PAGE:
Bucking toroid Back emf


Bucking toroid Back emf
«  »Last edited
There is something interesting going on here. This is inspired by Matt Watts.
Quick info: pulse generated is almost not loaded down (no current draw), but a 450V resonant wave is generated from this pulse.

I have a toroid with 2x 150cm wire wound in bucking mode (counter wound so the magnetic field is opposite).

The IGBT puts 12Vdc on the coils, and switches this, at the resonant frequency of the second bifilar coil.
when the power is on the coils, the magnetic fields "cancel out" but, the energy is still there. I see it as if the ether is being compressed.
When the switch is opened the ether decompresses quickly. giving a bemf pulse.

That pulse is taken at the switched side from the bucking coil into the outside rim connection of a phi ratio hole speaker wire side by side Bifilar coil. the inside rim connection is left open

The bucking coils, give a inductance of 0,06mH that is very low... This is a perfect match for power transfer into a bifilar coil (low impedance).

The resonant coil is a similar coil, placed on top. the center is grounded, and the outside rim is probed, showing a 450V pp @ 499kHz.

It takes some power to let the field buck in the coils. But the pulse that comes out, almost isnt influenced by the bifilar coil. The 105V pulse drops to 95V when both coils are in position.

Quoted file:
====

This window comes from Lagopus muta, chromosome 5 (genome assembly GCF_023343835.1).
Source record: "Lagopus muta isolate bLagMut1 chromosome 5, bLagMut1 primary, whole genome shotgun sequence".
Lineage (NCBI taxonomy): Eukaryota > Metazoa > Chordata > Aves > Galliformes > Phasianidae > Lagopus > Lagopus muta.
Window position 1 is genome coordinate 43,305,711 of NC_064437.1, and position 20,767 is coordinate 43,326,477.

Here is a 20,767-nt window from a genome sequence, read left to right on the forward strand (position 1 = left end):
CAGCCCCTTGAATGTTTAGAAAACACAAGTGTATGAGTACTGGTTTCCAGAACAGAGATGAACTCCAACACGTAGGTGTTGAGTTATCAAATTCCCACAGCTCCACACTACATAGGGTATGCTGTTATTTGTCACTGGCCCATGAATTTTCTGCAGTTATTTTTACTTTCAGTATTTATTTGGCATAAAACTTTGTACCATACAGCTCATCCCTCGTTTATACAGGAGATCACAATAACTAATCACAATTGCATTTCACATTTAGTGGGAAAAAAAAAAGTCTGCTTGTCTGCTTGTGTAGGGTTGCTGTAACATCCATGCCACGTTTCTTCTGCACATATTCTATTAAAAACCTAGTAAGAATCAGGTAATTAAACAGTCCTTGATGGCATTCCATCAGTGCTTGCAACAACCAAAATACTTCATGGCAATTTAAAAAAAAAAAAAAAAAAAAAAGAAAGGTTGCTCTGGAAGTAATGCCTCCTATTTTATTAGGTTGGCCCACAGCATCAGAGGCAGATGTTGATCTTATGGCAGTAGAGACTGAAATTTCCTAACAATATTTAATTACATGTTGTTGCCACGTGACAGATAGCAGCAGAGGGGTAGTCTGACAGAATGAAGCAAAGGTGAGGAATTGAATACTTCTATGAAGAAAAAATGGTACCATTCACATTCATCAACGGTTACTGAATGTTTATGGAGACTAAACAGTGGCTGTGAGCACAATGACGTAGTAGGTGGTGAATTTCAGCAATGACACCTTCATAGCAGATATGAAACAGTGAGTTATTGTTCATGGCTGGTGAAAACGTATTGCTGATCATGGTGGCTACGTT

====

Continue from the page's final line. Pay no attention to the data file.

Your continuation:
I wonder how many coils I could put into their resonant frequency, with that b'emf pulse from the bucking coils.
I have to test how much energy is needed to make that pulse. I guess its a bit more than I would like, because the coils are bucking. Its like putting two magnets that are rejecting each other, are pushing together (in the toroid).

also... I think the material of the toroid isn't optimized for this. I need to wind a better toroid core.
Using a 12V battery as power source for the igbt/bucking
and the rectified sine into a cap, via a small load (led light) back into the battery, would be... wonderful.
Even the left over Bemf pulse could be rectified, buffered in a (low esr) capacitor, and put back into the battery.

Sorry For The Long Story... I understand this will be much more interesting with a closed loop result (charging battery and bright LED). :yodel:

And :ttiwwop:
indeed, pictures will follow. my phone is charging, and I need a recharge too.

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Matt Watts

Re: Bucking toroid Bemf single wire transmission
« Reply #1,  »Last edited
Here's the schematic I used in my testing.  May have had the CSR on the other side of the ground leg--can't remember for sure.

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Re: Bucking toroid Bemf single wire transmission
« Reply #2,  »
tnx for the schematic Matt,
I cant replicate because of the double switch.